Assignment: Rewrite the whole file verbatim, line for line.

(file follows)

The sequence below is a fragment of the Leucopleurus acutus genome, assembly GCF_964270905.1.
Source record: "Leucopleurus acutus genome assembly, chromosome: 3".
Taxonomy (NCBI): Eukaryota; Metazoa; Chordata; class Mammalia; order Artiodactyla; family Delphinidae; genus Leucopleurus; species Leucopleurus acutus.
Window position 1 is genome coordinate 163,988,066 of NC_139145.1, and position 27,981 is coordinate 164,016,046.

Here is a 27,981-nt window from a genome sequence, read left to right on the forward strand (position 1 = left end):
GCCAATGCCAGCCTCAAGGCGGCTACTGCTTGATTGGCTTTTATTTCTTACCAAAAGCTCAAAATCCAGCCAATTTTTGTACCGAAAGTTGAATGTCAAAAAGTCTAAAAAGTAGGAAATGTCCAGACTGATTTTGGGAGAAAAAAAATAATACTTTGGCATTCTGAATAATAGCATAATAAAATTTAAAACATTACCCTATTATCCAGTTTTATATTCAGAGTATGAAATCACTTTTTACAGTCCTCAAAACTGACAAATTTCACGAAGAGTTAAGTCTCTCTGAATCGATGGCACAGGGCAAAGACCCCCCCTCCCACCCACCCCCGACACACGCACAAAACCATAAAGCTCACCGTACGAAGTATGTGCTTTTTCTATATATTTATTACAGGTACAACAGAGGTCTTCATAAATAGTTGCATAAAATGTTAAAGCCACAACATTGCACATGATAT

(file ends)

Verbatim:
The sequence below is a fragment of the Leucopleurus acutus genome, assembly GCF_964270905.1.
Source record: "Leucopleurus acutus genome assembly, chromosome: 3".
Taxonomy (NCBI): Eukaryota; Metazoa; Chordata; class Mammalia; order Artiodactyla; family Delphinidae; genus Leucopleurus; species Leucopleurus acutus.
Window position 1 is genome coordinate 163,988,066 of NC_139145.1, and position 27,981 is coordinate 164,016,046.

Here is a 27,981-nt window from a genome sequence, read left to right on the forward strand (position 1 = left end):
GCCAATGCCAGCCTCAAGGCGGCTACTGCTTGATTGGCTTTTATTTCTTACCAAAAGCTCAAAATCCAGCCAATTTTTGTACCGAAAGTTGAATGTCAAAAAGTCTAAAAAGTAGGAAATGTCCAGACTGATTTTGGGAGAAAAAAAATAATACTTTGGCATTCTGAATAATAGCATAATAAAATTTAAAACATTACCCTATTATCCAGTTTTATATTCAGAGTATGAAATCACTTTTTACAGTCCTCAAAACTGACAAATTTCACGAAGAGTTAAGTCTCTCTGAATCGATGGCACAGGGCAAAGACCCCCCCTCCCACCCACCCCCGACACACGCACAAAACCATAAAGCTCACCGTACGAAGTATGTGCTTTTTCTATATATTTATTACAGGTACAACAGAGGTCTTCATAAATAGTTGCATAAAATGTTAAAGCCACAACATTGCACATGATAT